Valance's first single as a recording artist was a cover of Turkish singer Tarkan's "Kiss Kiss" (composed by Turkish "Diva" Sezen Aksu), released in 2002. The song debuted at No. 1 in both the Australian Recording Industry Association and UK Singles Charts charts in April/May 2002. The director's cut version of the music video was notable in that Valance appeared to be dancing naked. She revealed that she was topless but also wearing flesh-coloured underwear. The footage was then digitally retouched adding strategically placed lighting effects. The song was nominated for four ARIA Music Awards
Valance's next single, "Down Boy" peaked at #2 in the UK and at #3 in Australia. Her début album, Footprints, was released on 14 October 2002. It debuted and peaked at #9 in the UK and #15 in Australia. The album's third and final single "Naughty Girl" peaked at #3 in Australia and at No. 16 in the UK. In 2003, the first single "State of Mind" from Valance's second album of the same name debuted and peaked at #8 in the UK and at #14 in Australia, but the album did not get into the top 50 of either country.
Valance has also featured in other music videos, first in 2000, when she appeared in Human Nature's music video He Don't Love You, and again in 2009 with British electro-pop newcomer Frankmusik in the video for his single "Confusion Girl".
In 2003, Valance fired her then-manager Scott Michaelson (who owns Biscayne Partners Pty Ltd) by phone, 15 months before his contract was due to expire. Biscayne Partners Pty Ltd sued Valance Corp., won the case and were awarded damages by the Supreme Court of New South Wales.
During the trial, Valance's mother claimed that Michaelson was negligent in his duties as a manager, which forced her to take over from his role as manager. Former Neighbours co-star Kym Valentine also gave evidence that Valance "said she was feeling bad, a bit stressed out, because she was leaving Scott" and that "she said the solicitors for her record company would get her out of the contract and would be faxing him the paper work (from the UK) to do so. Valance denied that she told Valentine this conversation in court, even though she had signed an affidavit where she stated she had no recollection of the conversation.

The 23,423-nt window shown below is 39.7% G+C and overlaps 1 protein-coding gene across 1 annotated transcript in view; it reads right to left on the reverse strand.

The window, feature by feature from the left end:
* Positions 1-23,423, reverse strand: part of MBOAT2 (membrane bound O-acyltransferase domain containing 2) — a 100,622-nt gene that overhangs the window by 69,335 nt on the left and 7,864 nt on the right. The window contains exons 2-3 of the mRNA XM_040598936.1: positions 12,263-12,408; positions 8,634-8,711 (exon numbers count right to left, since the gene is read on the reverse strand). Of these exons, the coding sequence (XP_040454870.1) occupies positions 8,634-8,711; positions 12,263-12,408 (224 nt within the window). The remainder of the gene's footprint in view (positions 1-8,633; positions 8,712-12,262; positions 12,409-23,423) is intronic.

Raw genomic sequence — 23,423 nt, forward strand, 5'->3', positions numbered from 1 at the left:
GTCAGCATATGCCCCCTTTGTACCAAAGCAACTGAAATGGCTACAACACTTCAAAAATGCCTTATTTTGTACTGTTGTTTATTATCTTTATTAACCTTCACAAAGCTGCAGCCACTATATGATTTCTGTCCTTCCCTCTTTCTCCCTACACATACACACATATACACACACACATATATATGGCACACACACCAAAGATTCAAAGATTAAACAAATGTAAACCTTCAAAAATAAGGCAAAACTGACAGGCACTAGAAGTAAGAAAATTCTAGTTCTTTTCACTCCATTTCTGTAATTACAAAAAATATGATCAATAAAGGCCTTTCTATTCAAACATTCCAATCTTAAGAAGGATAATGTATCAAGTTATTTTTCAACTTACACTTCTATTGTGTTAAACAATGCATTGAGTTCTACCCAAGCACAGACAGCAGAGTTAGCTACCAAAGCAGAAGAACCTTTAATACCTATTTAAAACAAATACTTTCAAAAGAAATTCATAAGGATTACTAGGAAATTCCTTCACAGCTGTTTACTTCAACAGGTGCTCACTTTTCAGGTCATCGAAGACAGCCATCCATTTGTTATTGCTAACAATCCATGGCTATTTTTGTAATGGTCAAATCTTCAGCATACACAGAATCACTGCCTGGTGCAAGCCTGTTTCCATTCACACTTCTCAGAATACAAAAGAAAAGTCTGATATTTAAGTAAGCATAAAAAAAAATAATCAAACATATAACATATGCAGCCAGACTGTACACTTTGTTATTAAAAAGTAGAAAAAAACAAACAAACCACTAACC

Justice Clifford Einstein said, "I have given close consideration to the question of whether or not the circumstances presently before the Court which do, it seems to me, show a calculated disregard of the rights of Biscayne as well as a cynical pursuit of benefit" The court subsequently ordered Valance Corp. pay $350,000 to Biscayne Partners Pty. Ltd. Of this amount, $47,264.56 was "from shares Ms Valance and Mr Michaelson had bought together on the London Stock Exchange", though the court did not award in favour of Biscayne getting a percentage of sales of her album, State of Mind.
Following the legal problems and poor sales from the album State of Mind, Valance was reportedly dropped from her recording company. She denied this stating, "I asked to be released, but Warner refused, so I hung out for a year until the contract expired. We parted on good terms" Valance later confirmed she is no longer interested in recording music, telling Men's Style magazine:
"No one can make any money. It was a really tough slog and I had a good go at it, but it was difficult. You put in so much effort and put in so many long hours for not much return. I was making all my money from endorsements and appearances, but I didn't make that much from the actual record sales. I think everyone is suffering in the music industry. It wasn't just me. I do something until it's not fun any more and then move on. Music wasn't fun any more.
In 2005, Valance returned to music, albeit briefly, when she appeared on Har Mar Superstar's album The Handler singing on the tracks "Back the Camel Up" and "Body Request"